If you are anything like me, you got hooked into watching the TV series Bridgerton Season One during the height of the Pandemic. So, when Season Two came along recently I just had to watch. Even Thom, who is not big on “period pieces” fell victim to its drama. We aren’t finished just yet with the entire season but there is enough going on that it got me thinking about why it is such a compelling story. I’ve also had lots of random thoughts about responsibility and duty as well as my personal desire to encourage everyone to follow their dreams. And lest you think they aren’t connected, let me share with you how I think it causes us to consider those issues in our own lives and hopefully make better choices.
In case you have no idea what Bridgerton is, it is a television drama based on a British rural aristocracy. The visual spender of the show features beautiful (and very diverse) people, lavish estates, and extremely elaborate costumes. For example, the queen is a stunning black woman who wears enormous wigs of every color, extravagant gowns and enormous jewels. The ingenues are always lovely and exude sweetness while the men are handsome and dapper. The large families are filled with a variety of temperaments and moods. And as in every good drama there are the good guys and the bad guys—but all of them do it with style.
As in the first season, there is the prerequisite challenge of bringing the two central young lovers together despite the challenges confronting them. Season two offers a unique challenge for a new set of lovers, but as always, it isn’t easy. (Else what’s the point?) Like I said, we haven’t watched the entire season, but the outcome is fairly certain. Don’t worry though, I won’t fill you in with details.
So how does any of this have anything to do with responsibility, duty and our daily lives? Well lately I have been struggling to set myself down and write a blog post. Why? Thom and I leave for an extended summer vacation in less than a week. The amount of planning (which I love) has taken longer than I imagined. It has made it difficult to sit and think about any topic (besides my upcoming travels) that I thought might be interesting enough to share. And to be honest, I just didn’t want to do it.
That hesitancy got me thinking about whether it is even feasible for any of us to imagine that we could live and never do anything that we didn’t want to do. I get that my life is extremely fortunate. Currently, I don’t have anyone dependent upon me (besides Thom) and I also have the health and financial resources for a great deal of freedom. I don’t have to write a blog post—any more than I have to do a lot of things that some people might be obligated to do. But that doesn’t mean I can just do whatever I want, whenever I want, even so. And perhaps the bigger question is, “Would I want to?”
I think many of us believe that freedom is everything. Isn’t some people’s idea of retirement like that? But while it is important to me, freedom isn’t everything. Bridgerton offers a great example. One of the minor characters is a young woman named Eloise in a very central and prominent family. From the beginning Eloise has always had a mind of her own (unusual in those times!), has an amazing amount of freedom and seems to just act from her heart’s desire. And while it is tempting to cheer her on for her free-thinking mind and choices, in the latest episode that freedom and her choices have dire consequences for both herself and her family. Freedom does come at a cost.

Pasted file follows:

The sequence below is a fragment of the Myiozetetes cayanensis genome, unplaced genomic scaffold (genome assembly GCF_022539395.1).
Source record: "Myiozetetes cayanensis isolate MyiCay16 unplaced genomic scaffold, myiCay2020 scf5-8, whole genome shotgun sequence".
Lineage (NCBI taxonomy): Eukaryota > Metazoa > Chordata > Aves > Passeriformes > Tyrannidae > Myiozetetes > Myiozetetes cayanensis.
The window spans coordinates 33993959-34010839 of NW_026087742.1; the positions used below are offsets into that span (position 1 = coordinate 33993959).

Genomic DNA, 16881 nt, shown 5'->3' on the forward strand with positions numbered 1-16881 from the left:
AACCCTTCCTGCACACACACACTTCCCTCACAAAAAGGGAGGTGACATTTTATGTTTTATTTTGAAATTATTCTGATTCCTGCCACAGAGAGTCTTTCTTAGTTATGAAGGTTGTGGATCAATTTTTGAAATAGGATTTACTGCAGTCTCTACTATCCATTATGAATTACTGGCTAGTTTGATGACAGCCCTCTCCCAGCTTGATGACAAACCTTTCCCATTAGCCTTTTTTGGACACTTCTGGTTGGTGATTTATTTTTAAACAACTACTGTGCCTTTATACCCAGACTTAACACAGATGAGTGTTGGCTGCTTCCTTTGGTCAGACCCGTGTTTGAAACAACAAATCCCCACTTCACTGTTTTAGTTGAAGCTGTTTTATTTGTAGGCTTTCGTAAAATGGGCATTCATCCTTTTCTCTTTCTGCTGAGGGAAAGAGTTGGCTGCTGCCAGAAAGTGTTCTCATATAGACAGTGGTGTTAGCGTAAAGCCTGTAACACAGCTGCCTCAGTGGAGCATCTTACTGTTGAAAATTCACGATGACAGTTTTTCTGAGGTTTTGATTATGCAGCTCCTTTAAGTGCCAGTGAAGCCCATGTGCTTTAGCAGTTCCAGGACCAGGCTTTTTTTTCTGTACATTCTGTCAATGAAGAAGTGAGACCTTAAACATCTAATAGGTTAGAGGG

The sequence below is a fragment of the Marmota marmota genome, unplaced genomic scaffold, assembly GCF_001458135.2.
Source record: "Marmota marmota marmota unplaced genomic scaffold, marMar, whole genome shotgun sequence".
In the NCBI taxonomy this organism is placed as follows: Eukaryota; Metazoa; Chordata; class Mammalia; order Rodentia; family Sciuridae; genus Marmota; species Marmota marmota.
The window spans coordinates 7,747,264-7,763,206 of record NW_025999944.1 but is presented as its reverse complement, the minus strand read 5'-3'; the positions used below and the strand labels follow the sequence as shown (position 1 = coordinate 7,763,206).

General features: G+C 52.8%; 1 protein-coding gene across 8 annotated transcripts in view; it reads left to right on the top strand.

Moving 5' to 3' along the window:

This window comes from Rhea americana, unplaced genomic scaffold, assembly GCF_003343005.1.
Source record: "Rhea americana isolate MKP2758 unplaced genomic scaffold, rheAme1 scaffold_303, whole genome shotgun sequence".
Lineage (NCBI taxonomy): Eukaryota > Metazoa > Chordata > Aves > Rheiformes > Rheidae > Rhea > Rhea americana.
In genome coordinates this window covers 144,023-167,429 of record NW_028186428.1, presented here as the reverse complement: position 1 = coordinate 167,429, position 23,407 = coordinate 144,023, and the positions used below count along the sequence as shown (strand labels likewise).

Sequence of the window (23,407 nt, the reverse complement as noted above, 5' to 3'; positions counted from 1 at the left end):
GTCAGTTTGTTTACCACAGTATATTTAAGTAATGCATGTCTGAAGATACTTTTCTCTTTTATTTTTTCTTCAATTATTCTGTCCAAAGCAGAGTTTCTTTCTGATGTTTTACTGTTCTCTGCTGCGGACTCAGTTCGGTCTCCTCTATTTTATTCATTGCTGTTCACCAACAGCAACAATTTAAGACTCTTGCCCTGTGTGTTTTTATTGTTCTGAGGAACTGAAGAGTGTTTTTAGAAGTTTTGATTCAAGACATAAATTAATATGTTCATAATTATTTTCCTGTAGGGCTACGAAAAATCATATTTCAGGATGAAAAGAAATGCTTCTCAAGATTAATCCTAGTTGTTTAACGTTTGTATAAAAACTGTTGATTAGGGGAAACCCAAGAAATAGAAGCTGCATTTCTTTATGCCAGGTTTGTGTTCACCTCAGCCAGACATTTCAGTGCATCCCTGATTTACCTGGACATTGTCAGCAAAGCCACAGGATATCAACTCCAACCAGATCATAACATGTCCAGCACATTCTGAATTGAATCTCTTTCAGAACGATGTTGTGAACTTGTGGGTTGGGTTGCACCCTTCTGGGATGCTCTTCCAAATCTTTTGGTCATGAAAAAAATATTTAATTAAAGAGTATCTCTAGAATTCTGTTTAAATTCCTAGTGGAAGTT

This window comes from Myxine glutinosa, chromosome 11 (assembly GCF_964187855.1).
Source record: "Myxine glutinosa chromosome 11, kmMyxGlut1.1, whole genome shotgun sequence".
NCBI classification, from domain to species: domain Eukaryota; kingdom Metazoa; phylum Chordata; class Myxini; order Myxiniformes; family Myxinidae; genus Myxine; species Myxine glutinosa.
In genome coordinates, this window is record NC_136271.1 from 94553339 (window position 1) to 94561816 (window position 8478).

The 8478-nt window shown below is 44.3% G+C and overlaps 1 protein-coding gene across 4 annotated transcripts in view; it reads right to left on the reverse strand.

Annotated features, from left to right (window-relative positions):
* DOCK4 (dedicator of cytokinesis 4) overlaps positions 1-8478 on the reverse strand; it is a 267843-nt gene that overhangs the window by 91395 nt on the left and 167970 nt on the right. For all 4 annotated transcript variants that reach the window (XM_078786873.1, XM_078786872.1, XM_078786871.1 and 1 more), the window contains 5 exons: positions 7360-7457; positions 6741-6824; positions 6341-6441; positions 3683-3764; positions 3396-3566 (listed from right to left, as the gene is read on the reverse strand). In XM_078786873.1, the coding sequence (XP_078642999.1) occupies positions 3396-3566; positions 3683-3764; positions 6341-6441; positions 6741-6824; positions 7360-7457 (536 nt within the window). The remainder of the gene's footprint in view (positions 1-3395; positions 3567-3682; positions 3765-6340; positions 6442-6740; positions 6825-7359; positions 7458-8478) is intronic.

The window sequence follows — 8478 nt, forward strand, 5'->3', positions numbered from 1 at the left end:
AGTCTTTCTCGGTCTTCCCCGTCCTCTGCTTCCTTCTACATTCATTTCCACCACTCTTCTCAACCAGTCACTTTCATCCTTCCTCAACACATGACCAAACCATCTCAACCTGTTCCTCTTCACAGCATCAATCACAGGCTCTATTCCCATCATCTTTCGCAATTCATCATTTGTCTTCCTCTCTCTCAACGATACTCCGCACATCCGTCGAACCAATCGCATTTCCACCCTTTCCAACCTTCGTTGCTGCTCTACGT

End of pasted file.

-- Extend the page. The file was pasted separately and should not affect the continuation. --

So, while I have a lot of freedom in my life, I know that I choose to do certain things because they are good in the long run. I exercise, try to eat healthy and stay away from sugar, and brush my teeth twice a day. I care deeply about my husband, friends and family and do things for them that aren’t always “fun.” Luckily, even when I don’t feel like following through, I do it anyway. If we are paying attention and hopefully have learned from the past, we know that the consequences of not doing some things carries a high price. Likewise, because my writing is important to me, sometimes it is just taking the step and doing it even when I don’t feel like it.
On the flip side of freedom is duty and that is also playing a major role in this season of Bridgerton. One of the central characters is a young man driven by his family role as elder son and his own self-imposed obligations. In fact, it is his sense of duty that is creating more of a crisis in the long run than any of his more positive desires to protect his family. By portraying how duty can be as much a prison as too much freedom, the drama swings back and forth. That reminds me that for most of us, our sense of duty is a choice that we have the ability to clarify and adjust when necessary. Knowing when to do that is a key.
In Bridgerton the young lovers are full of passion for one another and skillfully drawn together and torn apart on numerous occasions. That, after all, is part of the drama that makes the series so successful. There’s little doubt that they won’t end up together, but the fun is seeing how it will play out. Then again, I’m reminded in my own life that passion and drama can throw us off course as much as it can serve to bring us together. Staying conscious about freedom, duty and our underlying values is always important when passion is involved.
I admire writers that can spin a good story and present it in a way that takes you into another world. But in my opinion the best ones also weave in examples that all of us can use in our lives. There are many more themes in the show that could be used as life lessons, but for now these were enough to make me think. Oh, and I was able to write a blog post that I actually enjoyed doing at the same time. Perhaps it is SMART to always remember that when you choose to do something even when you don’t want to—you still get to make it up!